Lee Boyd Malvo and the case against juvenile life sentences

Lee Boyd Malvo, who at 17 plunged the capital region into terror through a series of random, sniper style attacks he carried out with John Allen Muhammad, presents a difficult case for those who believe life sentences without the possibility of parole are inappropriate for those who were juveniles at the time of their crimes. His actions were depraved and horrific. They caused tremendous pain to the families of men and women who were gunned down at random throughout suburban Virginia and Maryland, and they struck fear into millions more.

Yet his case also exemplifies why such sentences are wrong. The Supreme Court has repeatedly recognized that juveniles cannot and should not be held to the same standards of culpability as adults because they lack the intellectual, emotional and moral development and because they are more prone to the influence of others. That last factor was profoundly apparent in this case.

Mr. Malvo was brainwashed by Muhammad, who was 41 at the time and offered him fantastic promises and justifications for his crimes. That doesn’t excuse Mr. Malvo’s actions or mean that he should not be held accountable for them. But it does mean that the criminal justice system should at least account for the possibility that Mr. Malvo could reform. 

A federal judge in Virginia has already ruled that Mr. Malvo’s life sentences there need to be reconsidered based on Supreme Court rulings that occurred after his trials. The high court has found that life sentences without the possibility of parole are illegal for juveniles for any crimes except murder (not an issue in this case; Mr. Malvo was convicted on multiple murder counts) and that mandatory minimum sentences of life without parole are illegal for juveniles for any crime. Last year, the court decided that the standard should be applied retroactively to people serving such sentences. The court has also outlawed the death penalty for crimes committed by juveniles. (Muhammad was executed in Virginia in 2009.) Citing a 2012 Supreme Court ruling, the Virginia judge, Raymond A. Jackson, wrote that Mr. Malvo is entitled to have the courts consider whether his crimes are proof of “irreparable corruption” or the product of “the transient immaturity of youth,”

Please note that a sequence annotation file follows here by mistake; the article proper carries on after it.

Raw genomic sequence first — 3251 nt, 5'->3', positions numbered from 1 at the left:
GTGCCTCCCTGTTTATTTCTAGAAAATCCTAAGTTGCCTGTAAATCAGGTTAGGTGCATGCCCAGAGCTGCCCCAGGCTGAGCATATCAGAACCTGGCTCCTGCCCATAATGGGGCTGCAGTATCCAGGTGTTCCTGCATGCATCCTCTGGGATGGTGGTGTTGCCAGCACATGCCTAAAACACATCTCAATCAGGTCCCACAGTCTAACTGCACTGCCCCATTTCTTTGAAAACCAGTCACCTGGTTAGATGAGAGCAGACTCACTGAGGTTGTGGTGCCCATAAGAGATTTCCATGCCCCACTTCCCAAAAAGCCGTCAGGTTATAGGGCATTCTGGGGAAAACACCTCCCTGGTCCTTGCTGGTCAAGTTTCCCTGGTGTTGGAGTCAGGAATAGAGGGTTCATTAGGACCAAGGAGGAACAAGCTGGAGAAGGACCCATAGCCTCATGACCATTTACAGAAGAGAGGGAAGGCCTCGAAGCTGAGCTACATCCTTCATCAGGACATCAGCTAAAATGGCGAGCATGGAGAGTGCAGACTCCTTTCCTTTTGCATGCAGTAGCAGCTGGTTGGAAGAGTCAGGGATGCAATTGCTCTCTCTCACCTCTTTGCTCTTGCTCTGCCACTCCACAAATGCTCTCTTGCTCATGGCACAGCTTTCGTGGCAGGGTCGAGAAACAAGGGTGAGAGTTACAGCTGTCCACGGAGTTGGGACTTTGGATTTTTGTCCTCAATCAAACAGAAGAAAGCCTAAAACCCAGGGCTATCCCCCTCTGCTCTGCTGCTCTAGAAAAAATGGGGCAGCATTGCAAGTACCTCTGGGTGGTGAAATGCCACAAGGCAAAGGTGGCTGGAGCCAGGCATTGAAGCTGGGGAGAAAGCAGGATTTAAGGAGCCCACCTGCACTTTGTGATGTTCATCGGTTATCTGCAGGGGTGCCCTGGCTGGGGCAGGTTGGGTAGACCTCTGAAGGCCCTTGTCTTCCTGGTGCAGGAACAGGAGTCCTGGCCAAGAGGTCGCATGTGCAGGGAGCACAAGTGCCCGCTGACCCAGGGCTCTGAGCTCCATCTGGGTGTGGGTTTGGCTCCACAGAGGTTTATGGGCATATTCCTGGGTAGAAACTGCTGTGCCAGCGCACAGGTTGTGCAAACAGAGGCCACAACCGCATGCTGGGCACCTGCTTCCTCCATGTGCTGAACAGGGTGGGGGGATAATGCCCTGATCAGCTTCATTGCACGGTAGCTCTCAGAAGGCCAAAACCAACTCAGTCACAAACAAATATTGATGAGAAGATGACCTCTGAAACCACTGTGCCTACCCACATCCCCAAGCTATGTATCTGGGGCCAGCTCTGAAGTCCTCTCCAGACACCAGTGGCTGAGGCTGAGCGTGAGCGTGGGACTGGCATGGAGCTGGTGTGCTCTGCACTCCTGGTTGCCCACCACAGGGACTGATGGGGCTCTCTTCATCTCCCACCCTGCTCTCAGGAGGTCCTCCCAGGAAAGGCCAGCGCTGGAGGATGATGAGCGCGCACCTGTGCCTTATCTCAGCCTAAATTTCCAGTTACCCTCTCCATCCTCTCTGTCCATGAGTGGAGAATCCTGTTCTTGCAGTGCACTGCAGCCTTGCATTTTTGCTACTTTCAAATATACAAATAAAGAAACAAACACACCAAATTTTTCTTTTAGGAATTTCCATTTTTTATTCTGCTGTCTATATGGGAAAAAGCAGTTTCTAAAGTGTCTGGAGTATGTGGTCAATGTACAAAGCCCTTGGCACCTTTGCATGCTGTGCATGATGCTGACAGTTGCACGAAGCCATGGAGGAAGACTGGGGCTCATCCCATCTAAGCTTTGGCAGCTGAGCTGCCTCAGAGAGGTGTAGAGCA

It is by no means likely that Mr. Malvo will be freed, at least not anytime soon. Virginia authorities are appealing that decision, and even if it holds up, Mr. Malvo could be re-sentenced for life. He is also implicated in killings in several other states, where he could still be prosecuted. And he has already been sentenced to six consecutive life sentences without the possibility of parole in Maryland.

Arguments seeking to overturn those sentences are scheduled tomorrow in Montgomery County. It’s not clear whether they present as strong a legal case as those in Virginia because the life-without-parole sentences here were not mandatory. Yet the case against such terms for juveniles remains the same.

Mr. Malvo is clearly not the same person he was when he committed his crimes.

The boastful, remorseless boy has become a young man who understands the pain he caused. Five years ago, he told the Washington Post, “I was a monster. If you look up the definition, that’s what a monster is. I was a ghoul. I was a thief. I stole people’s lives. I did someone else’s bidding just because they said so. ... There is no rhyme or reason or sense.” We aren’t prepared to say whether Mr. Malvo deserves a second chance in life, but we believe the criminal justice system should be forced to at least consider the question for him and all others who commit crimes before they become adults.

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